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  1. #11
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    Default Re: The days of handloading may be numbered.

    Polymer cased ammo is already used in the military, they've been shooting polymer 50 cal lately and soon will be adopting a new polymer round and caliber for the infantry.

    Will there be some polymer cartridges out there in our world, sure, but I don't see them totally taking everything over. People are still shooting muzzleloaders, black powder and plenty of cartridges that have their origins in the 1800s.

  2. #12
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    Default Re: The days of handloading may be numbered.

    Quote Originally Posted by bamboomaster View Post
    Of course, the older the reloaders get and retire from reloading, it does affect the demand curve for components. The activity in that market has diminished because fewer millennials are replacing them.
    I know more young shooters that reload than the boomer generation. Especially those in the action shooting sports, just about everyone reloads. Reloading will always be a niche hobby but if anything is a stable market.

  3. #13
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    Default Re: The days of handloading may be numbered.

    The Democrat/Socialist/tyrants would certainly consider a "keeping ammo legal" 2-step scam by mandating that all commercial ammo be made from non-reloadable components, and then after 10 years or so, banning new ammo.

    The 2nd Amendment aside, it would be impractical to ban ammo, given the vast supply of cases and primers and powder, and the ability to cast new bullets.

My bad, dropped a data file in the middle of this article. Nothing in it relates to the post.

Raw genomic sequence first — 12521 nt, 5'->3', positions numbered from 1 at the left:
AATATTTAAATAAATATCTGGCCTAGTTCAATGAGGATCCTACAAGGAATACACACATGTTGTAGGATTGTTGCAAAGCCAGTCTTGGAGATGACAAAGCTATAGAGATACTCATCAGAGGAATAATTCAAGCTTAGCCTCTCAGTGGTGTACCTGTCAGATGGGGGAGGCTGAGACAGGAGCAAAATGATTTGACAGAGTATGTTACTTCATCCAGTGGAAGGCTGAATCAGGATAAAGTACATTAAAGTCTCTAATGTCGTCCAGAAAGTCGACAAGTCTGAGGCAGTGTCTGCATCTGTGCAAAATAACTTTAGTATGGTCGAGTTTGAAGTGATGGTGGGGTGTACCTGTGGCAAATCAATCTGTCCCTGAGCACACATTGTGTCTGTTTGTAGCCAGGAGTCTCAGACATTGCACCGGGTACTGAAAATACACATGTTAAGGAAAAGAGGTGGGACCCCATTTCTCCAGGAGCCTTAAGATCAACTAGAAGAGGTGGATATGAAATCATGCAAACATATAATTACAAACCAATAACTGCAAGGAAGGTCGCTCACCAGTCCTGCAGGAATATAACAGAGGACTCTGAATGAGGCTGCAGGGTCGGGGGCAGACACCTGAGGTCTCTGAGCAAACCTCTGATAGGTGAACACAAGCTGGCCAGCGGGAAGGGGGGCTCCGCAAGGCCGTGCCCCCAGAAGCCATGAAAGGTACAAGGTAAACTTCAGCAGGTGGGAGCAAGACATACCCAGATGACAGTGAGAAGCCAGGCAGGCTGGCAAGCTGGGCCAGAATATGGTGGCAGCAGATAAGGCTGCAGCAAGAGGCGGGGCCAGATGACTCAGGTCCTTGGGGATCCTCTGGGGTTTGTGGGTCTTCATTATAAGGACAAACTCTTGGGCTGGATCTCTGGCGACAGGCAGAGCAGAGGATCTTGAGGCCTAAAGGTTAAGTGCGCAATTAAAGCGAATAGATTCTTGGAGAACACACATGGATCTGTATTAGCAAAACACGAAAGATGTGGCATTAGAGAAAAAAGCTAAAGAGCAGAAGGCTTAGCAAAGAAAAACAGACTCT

But the weakest link is the primers. We all realized this during the several Great Primer Shortages. Making primers is beyond the ability of most garage reloaders. Modern powder is similarly hard to make. But brass cases are also beyond the ability of casual reloaders to make, so if they wear out, and all new cases are non-reloadable plastic, then control of the ammo supply becomes possible.

    That being said, the govt will always ensure that soldiers and cops have ammo, so the black market for diverted govt ammo will thrive, as will the supply of ammo supplied by the cartels that used to smuggle in weed and foreign peasant migrants.

    Also, it would take Americans a long time to use up the trillion or so rounds of ammo currently in private hands.
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  4. #14
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    Default Re: The days of handloading may be numbered.

    Brass won't go away, but the market for reloadable brass might change if: our military goes from 5.56mm to another caliber, or moves away from brass casings. This will mean the end of "surplus" 5.56mm brass from our military. Other countries use that caliber, so non-US surplus will remain for awhile. If our military no longer uses brass 5.56mm, companies making that brass will no longer have contract over-runs of it to surplus off. Domestic 5.56mm brass prices will gradually rise.

    Us Old Farts who remember "surplus" .303 and 30-06 know how prices will go up, but the supply never really goes away. It will just cost more to play at the range. With the untold number of AR15 rifles everyone has, I can't see an increase in brass prices that will drastically affect the market, at least for the next 10 years or so.

    Those who "bulk reload" will feel the brass price increase (if any) first. Those of us who reload in smaller quantities for accuracy issues will be less affected as we don't go thru the brass as fast. For those who are worried about 5.56mm brass prices, you can find auctions for several thousand surplus casings, and bid on them. If you have 50K of 5.56mm surplus brass, who cares about price increases/availability in the future? You will have enough to last your lifetime (if you reload them all several times each you end up with plenty for your kids to reuse).

  5. #15
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    Default Re: The days of handloading may be numbered.

    Quote Originally Posted by wanneroo View Post
    Polymer cased ammo is already used in the military, they've been shooting polymer 50 cal lately and soon will be adopting a new polymer round and caliber for the infantry.